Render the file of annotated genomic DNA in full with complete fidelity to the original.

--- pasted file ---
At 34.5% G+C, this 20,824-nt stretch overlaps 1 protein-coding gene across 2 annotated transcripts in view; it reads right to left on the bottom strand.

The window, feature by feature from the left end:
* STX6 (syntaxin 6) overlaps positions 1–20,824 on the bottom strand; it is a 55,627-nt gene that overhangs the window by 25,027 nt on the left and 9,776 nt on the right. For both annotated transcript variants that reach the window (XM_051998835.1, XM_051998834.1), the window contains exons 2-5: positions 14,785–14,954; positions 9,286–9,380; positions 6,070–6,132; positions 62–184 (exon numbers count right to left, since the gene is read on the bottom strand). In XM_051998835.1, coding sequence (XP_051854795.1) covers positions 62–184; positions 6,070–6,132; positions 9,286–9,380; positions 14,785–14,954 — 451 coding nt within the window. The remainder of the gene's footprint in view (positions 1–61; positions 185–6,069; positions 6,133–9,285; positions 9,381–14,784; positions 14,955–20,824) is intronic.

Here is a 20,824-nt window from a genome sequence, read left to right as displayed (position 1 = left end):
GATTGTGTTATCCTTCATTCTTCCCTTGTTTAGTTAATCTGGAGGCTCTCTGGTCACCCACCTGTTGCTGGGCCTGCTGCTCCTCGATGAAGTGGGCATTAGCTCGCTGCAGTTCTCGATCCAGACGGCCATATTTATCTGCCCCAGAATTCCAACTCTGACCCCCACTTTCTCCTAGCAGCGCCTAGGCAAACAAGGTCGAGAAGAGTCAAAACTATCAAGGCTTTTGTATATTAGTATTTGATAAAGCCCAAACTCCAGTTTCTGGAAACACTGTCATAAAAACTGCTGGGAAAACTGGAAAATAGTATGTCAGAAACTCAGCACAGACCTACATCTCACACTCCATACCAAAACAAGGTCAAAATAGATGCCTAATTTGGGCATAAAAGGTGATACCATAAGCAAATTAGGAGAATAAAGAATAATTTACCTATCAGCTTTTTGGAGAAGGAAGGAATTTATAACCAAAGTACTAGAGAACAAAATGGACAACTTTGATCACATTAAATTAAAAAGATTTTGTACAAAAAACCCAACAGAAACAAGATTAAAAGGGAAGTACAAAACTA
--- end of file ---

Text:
At 34.5% G+C, this 20,824-nt stretch overlaps 1 protein-coding gene across 2 annotated transcripts in view; it reads right to left on the bottom strand.

The window, feature by feature from the left end:
* STX6 (syntaxin 6) overlaps positions 1–20,824 on the bottom strand; it is a 55,627-nt gene that overhangs the window by 25,027 nt on the left and 9,776 nt on the right. For both annotated transcript variants that reach the window (XM_051998835.1, XM_051998834.1), the window contains exons 2-5: positions 14,785–14,954; positions 9,286–9,380; positions 6,070–6,132; positions 62–184 (exon numbers count right to left, since the gene is read on the bottom strand). In XM_051998835.1, coding sequence (XP_051854795.1) covers positions 62–184; positions 6,070–6,132; positions 9,286–9,380; positions 14,785–14,954 — 451 coding nt within the window. The remainder of the gene's footprint in view (positions 1–61; positions 185–6,069; positions 6,133–9,285; positions 9,381–14,784; positions 14,955–20,824) is intronic.

Here is a 20,824-nt window from a genome sequence, read left to right as displayed (position 1 = left end):
GATTGTGTTATCCTTCATTCTTCCCTTGTTTAGTTAATCTGGAGGCTCTCTGGTCACCCACCTGTTGCTGGGCCTGCTGCTCCTCGATGAAGTGGGCATTAGCTCGCTGCAGTTCTCGATCCAGACGGCCATATTTATCTGCCCCAGAATTCCAACTCTGACCCCCACTTTCTCCTAGCAGCGCCTAGGCAAACAAGGTCGAGAAGAGTCAAAACTATCAAGGCTTTTGTATATTAGTATTTGATAAAGCCCAAACTCCAGTTTCTGGAAACACTGTCATAAAAACTGCTGGGAAAACTGGAAAATAGTATGTCAGAAACTCAGCACAGACCTACATCTCACACTCCATACCAAAACAAGGTCAAAATAGATGCCTAATTTGGGCATAAAAGGTGATACCATAAGCAAATTAGGAGAATAAAGAATAATTTACCTATCAGCTTTTTGGAGAAGGAAGGAATTTATAACCAAAGTACTAGAGAACAAAATGGACAACTTTGATCACATTAAATTAAAAAGATTTTGTACAAAAAACCCAACAGAAACAAGATTAAAAGGGAAGTACAAAACTA